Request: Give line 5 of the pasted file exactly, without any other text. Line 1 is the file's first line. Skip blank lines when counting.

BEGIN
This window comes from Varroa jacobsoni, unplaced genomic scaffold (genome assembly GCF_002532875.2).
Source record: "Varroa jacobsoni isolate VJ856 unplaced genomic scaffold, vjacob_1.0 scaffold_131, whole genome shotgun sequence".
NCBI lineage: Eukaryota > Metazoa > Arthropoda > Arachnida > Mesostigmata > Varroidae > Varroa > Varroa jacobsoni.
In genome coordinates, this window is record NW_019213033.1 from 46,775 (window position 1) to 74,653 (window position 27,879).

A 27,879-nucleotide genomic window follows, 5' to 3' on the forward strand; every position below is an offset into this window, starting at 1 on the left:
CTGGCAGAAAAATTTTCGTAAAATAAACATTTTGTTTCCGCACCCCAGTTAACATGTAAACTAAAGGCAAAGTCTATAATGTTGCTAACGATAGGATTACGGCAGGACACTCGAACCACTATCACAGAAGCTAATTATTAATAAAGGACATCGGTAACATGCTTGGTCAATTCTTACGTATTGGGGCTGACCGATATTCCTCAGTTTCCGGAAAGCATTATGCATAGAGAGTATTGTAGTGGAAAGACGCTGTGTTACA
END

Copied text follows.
A 27,879-nucleotide genomic window follows, 5' to 3' on the forward strand; every position below is an offset into this window, starting at 1 on the left: